Thanksgiving Disaster 5: 1 Oven, 4 Burners, 124 Recipes

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Thanksgiving Disaster Crowded Counter

Thanksgiving is probably the most denial-inducing dinner party that youll pull off all year. The way your dads new girlfriend keeps asking your mom if shes sure she didnt play against Mary Pickford in a movie. The way youre reminded that you didnt go to the college your parents wanted.The way your aunt tips the scotch bottle right to her lips.

And beyond those personalities at the table, you have one oven, four burners, and what seems like 124 things to cook at once.

To head off any problemsat least the predictable ones safely situated in the kitchenyouve got to confront things straight-on. Trust us. Think strategically long before the big day and get OCD for this one meal and youll understand the boon in being a realist. Once youve got the details down pat, you can begin to actually appreciate those personalities at the table. And maybe even knock back a little scotch with your aunt. Though not necessarily in that order.

Bottom line? The time to be realistic isnt Thanksgiving morning. Its long, long before.

Avoid Oven Overload.
Will you be able to pull off the turkey, a gratin, a sweet potato casserole, and that mac-and-cheese for your niece in your one oven that doubles as a sweater drawer the rest of the year? Probably not, both because of oven space and the sheer insanity of the day, not to mention each recipe seems to require a slightly different temperature. Better to consider these sorts of things a week ahead of the meal as youre planning your menu rather than that fateful morning. And remember when youre scribbling out your flow chart of what happens when, that the bird needs to rest for 20, maybe even 30 minutes. That means youve got time to crank up the oven and finish off the sides before you sit down.

So fill in your menu with make-aheads, things that can be cooked several days in advance, like some vinegared veggie hors doeuvres. You can assemble a gratin or casserole the night before, then bake it off first thing Thanksgiving morning, before the turkey hits the heat, then reheat all sides in that precious time while the turkey is resting before carving.

Consider serving a few cold items, such as relishes, slaws, and salads. Maybe a grated carrot salad rather than roasted carrots? Weve got a terrific cold cranberry relish that can add depth of flavor to the mealand can be made several days in advance. The only trick? Just dont forget to serve it.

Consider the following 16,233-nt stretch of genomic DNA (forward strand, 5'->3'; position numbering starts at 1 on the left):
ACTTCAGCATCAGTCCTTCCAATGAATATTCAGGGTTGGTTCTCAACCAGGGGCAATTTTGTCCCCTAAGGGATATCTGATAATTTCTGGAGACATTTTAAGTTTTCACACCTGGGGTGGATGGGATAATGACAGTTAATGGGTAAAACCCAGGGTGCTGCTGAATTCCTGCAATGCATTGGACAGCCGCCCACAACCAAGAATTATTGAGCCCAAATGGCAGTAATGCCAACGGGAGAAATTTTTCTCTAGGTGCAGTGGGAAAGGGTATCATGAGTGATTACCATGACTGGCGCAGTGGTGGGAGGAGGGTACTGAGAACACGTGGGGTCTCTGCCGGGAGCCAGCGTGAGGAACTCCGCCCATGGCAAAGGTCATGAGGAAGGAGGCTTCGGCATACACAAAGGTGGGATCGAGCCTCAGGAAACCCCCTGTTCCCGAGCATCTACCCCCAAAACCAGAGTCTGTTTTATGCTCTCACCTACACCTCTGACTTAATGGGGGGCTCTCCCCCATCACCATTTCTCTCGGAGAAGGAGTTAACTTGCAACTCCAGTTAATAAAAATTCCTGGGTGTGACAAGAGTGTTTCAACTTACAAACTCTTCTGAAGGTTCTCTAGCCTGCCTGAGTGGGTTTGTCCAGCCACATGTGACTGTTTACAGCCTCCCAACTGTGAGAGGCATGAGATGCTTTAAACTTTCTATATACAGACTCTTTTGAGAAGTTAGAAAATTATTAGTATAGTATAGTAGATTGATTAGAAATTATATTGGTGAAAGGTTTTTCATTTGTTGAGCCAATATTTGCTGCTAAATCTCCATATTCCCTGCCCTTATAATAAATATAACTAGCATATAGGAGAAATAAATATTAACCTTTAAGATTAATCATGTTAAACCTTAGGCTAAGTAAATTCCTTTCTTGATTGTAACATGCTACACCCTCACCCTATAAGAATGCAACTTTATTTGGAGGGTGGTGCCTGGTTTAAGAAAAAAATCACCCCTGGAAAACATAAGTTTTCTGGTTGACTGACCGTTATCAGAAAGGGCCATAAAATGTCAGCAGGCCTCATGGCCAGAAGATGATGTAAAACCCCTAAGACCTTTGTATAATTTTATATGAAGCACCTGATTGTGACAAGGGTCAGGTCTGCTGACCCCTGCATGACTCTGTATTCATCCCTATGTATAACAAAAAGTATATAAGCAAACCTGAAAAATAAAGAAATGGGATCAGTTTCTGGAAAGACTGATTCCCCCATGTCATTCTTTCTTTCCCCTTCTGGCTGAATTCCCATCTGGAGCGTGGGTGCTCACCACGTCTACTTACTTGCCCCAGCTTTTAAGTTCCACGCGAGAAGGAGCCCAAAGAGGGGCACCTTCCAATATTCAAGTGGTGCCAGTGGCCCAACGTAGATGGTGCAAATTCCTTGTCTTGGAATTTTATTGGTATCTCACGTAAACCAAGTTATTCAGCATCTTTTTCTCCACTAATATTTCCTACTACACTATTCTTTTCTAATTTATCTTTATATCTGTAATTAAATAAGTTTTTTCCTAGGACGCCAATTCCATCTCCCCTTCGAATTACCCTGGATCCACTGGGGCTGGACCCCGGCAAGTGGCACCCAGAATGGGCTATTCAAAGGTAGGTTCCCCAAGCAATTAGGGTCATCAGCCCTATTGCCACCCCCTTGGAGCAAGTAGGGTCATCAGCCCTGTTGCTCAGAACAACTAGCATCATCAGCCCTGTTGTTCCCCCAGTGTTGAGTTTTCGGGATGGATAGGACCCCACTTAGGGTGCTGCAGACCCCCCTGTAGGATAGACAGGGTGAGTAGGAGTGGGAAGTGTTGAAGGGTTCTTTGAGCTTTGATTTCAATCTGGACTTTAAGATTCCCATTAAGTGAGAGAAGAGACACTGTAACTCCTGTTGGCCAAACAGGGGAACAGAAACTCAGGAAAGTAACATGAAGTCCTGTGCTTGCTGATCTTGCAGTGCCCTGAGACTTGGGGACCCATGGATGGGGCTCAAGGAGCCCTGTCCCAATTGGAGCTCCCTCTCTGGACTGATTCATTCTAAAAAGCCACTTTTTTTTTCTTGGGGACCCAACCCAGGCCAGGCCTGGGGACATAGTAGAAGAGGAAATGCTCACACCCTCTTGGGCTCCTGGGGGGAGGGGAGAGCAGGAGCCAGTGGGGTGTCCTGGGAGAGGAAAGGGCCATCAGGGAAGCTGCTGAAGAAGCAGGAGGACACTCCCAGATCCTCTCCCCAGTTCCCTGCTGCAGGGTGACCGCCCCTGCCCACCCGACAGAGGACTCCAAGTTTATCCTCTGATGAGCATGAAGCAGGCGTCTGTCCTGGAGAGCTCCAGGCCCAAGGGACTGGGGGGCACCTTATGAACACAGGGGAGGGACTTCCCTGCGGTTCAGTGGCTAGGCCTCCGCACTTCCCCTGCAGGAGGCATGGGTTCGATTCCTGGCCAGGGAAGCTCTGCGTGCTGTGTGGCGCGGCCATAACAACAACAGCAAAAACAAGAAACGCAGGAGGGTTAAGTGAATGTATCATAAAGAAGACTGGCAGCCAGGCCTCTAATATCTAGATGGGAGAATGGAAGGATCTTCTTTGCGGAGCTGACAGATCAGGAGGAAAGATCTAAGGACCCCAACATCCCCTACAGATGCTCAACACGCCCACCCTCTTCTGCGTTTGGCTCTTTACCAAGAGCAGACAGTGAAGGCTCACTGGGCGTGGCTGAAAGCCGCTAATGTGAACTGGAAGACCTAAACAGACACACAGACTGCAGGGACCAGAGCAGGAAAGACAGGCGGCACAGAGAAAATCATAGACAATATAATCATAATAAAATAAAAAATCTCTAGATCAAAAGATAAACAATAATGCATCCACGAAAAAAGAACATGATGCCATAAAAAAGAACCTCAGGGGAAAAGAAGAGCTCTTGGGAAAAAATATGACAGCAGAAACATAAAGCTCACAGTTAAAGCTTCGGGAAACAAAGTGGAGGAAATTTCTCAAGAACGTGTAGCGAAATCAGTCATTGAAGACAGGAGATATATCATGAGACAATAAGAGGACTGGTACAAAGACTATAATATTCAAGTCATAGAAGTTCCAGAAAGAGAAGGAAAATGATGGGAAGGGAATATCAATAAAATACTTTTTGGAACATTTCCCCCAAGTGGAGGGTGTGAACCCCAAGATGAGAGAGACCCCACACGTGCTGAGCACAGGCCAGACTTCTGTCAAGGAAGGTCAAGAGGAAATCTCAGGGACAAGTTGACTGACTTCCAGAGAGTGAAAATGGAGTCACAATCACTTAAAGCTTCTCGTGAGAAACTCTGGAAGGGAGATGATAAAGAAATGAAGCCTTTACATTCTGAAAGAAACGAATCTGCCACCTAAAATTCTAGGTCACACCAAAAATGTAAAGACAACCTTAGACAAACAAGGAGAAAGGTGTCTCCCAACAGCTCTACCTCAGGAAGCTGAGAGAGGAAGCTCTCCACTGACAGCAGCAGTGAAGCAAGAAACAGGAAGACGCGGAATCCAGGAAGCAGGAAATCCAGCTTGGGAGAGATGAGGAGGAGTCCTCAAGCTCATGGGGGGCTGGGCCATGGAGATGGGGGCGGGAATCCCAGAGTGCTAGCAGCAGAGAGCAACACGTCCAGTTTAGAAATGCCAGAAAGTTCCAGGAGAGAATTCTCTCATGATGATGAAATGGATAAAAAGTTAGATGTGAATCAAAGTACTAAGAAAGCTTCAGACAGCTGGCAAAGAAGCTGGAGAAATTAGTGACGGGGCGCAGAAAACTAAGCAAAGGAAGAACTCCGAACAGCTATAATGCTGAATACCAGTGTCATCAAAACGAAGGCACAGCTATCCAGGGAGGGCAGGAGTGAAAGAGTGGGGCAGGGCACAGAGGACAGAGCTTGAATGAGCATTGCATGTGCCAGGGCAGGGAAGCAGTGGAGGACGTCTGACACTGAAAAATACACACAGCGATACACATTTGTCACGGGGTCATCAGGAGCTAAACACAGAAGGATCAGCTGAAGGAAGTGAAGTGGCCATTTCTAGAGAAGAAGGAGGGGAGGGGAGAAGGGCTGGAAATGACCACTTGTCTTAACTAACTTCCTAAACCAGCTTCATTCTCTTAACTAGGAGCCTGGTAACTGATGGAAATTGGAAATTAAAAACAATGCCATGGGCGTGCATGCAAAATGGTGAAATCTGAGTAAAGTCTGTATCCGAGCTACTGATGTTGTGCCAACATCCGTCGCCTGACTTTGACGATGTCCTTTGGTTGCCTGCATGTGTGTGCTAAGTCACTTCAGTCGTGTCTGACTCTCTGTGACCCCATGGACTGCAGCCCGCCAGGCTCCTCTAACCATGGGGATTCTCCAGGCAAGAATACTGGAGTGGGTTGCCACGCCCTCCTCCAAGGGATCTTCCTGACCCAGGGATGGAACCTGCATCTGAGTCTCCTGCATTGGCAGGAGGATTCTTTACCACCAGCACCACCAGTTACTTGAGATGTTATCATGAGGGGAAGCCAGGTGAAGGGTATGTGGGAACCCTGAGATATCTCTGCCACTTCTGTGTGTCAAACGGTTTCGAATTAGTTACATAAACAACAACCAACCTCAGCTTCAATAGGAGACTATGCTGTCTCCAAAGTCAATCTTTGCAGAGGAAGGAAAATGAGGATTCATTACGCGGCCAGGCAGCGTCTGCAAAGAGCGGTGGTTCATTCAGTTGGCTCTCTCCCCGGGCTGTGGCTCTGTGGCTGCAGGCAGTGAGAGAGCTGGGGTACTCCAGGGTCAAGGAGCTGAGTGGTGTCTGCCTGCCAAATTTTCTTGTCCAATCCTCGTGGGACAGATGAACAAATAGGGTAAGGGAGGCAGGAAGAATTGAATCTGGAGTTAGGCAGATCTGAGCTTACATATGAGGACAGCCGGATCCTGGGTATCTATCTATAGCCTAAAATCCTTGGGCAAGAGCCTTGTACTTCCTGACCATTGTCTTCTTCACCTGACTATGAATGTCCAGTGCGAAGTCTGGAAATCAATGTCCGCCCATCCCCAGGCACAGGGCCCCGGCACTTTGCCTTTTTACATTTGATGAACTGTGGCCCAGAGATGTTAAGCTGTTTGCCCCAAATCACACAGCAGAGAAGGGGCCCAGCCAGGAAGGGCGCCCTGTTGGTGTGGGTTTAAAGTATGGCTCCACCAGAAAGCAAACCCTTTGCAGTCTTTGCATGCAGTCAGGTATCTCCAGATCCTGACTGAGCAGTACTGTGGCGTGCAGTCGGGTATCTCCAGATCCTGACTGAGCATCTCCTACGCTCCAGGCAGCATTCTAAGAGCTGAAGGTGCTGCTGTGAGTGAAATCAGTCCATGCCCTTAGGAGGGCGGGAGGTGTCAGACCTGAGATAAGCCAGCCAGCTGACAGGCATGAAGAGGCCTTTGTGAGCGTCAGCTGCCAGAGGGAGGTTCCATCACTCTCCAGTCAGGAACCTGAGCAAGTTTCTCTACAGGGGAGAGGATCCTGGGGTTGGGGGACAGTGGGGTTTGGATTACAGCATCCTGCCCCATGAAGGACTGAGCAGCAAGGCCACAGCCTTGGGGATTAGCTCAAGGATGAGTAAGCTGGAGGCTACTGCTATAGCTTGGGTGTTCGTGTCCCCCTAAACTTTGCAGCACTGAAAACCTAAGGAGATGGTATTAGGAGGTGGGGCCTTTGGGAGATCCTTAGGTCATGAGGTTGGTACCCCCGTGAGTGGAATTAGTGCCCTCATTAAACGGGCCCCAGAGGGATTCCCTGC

And there are always room-temperature dishes. Like a cheese plate for starters. And if you do decide to roast those vegetables, bear in mind, they suffer little from being served barely warm.

Last, always consider dessert a make-ahead dish. Period. Pies and cakes can be made the day before and stored on the counter. Dont be caught rolling out a crust as everyones enjoying the first course. Or go really simple and round out the meal with fruit of some sort. Or even cookies.

Look, too, for alternative ovens: the microwave, that toaster oven, your outdoor grill. Did your neighbors go out of town for the long weekend? Consider offering to plant-sit so you can snag their oven. (Just remember to turn it off and clean it up. Explaining why their house burned down is so awkward.)

Make Space for DinnerAnd We Dont Mean Skipping Breakfast on Thanksgiving
Eat down the fridge the week before. Or, if nothing else, clean it out, ruthlessly tossing anything thats nonessential. Those Thanksgiving make-aheads and leftovers have to go somewhere.

Requisition other venues as pantries. Your bedroom? Not any more. Now its an annex to the pantry, containing the overflow of cans and packages that dont need refrigerating. Ditto any spare shelf space in closets. Even your car can hold paper towels and napkins.

Default to your patio or deck for cold storage if you live in a chilly climate. Stash things out there the morning of, if not the day before, keeping an eye on the temperature to make sure it stays below 40F (4C). Unfortunately, our house in the woods is prone to furry well-wishers, so outdoors isnt an option. But a big cooler filled with ice in the laundry room works just as well as a makeshift second fridge.

Before the queue for the dishwasher gets as long as the checkout line this time of year, use the appliance to hold bread, cans, and other provisions. Some intrepid entertainers even warm the bread in there by wrapping the loaf in foil and setting the machine on the dry cycle only. (This seems to invite an I Love Lucy moment, but the fearless apparently walk among us.)

Your tub makes a great giant ice bucket to chill wine and beer. Just remember to warn anyone who goes in there first. A big bathtub of ice? They might think theyve dropped into the noir version of your life, the one you keep so carefully hidden.

Plan on Getting Done at a Reasonable Hour.
The days not over until youre in bed. Consider these options:

If youve used a cooler beforehand, dump it out and fill it halfway with warm, soapy water. Its now a place to stash dirty dishes while they wait their turn in the washer.

Those leftovers have to go somewhere. Invest in resealable glass or plastic containers for leftovers. And in big rolls of plastic wrap and aluminum foil so you can plan on sending some food home with your guests. Its fun to squirrel away meals for the days ahead. But will you really eat four pounds of sliced turkey? We didnt think so. Better to wrap it up and send it away than to find thebeginningsof a meth lab in your fridge a week later. Originally published November 19, 2011.

Click here for Thanksgiving Disaster 6: Too Many Cooks in the Kitchen!

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